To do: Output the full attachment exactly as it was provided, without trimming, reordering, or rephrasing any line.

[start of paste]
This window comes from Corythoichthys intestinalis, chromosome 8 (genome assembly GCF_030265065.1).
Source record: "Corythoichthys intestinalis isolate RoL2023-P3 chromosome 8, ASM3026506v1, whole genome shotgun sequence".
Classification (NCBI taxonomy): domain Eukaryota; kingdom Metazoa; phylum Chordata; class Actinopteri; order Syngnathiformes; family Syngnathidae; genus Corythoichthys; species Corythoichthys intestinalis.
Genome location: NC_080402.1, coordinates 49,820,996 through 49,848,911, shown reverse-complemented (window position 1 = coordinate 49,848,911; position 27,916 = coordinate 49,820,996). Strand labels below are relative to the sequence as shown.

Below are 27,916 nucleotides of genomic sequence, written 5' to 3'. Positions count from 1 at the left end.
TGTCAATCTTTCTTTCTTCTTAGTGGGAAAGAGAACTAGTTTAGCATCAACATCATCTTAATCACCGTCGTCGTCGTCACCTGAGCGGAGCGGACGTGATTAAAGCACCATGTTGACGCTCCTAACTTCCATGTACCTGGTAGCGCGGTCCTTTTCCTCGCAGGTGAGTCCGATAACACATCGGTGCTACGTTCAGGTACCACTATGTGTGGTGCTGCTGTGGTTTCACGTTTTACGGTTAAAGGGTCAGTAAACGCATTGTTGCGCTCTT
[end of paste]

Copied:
This window comes from Corythoichthys intestinalis, chromosome 8 (genome assembly GCF_030265065.1).
Source record: "Corythoichthys intestinalis isolate RoL2023-P3 chromosome 8, ASM3026506v1, whole genome shotgun sequence".
Classification (NCBI taxonomy): domain Eukaryota; kingdom Metazoa; phylum Chordata; class Actinopteri; order Syngnathiformes; family Syngnathidae; genus Corythoichthys; species Corythoichthys intestinalis.
Genome location: NC_080402.1, coordinates 49,820,996 through 49,848,911, shown reverse-complemented (window position 1 = coordinate 49,848,911; position 27,916 = coordinate 49,820,996). Strand labels below are relative to the sequence as shown.

Below are 27,916 nucleotides of genomic sequence, written 5' to 3'. Positions count from 1 at the left end.
TGTCAATCTTTCTTTCTTCTTAGTGGGAAAGAGAACTAGTTTAGCATCAACATCATCTTAATCACCGTCGTCGTCGTCACCTGAGCGGAGCGGACGTGATTAAAGCACCATGTTGACGCTCCTAACTTCCATGTACCTGGTAGCGCGGTCCTTTTCCTCGCAGGTGAGTCCGATAACACATCGGTGCTACGTTCAGGTACCACTATGTGTGGTGCTGCTGTGGTTTCACGTTTTACGGTTAAAGGGTCAGTAAACGCATTGTTGCGCTCTT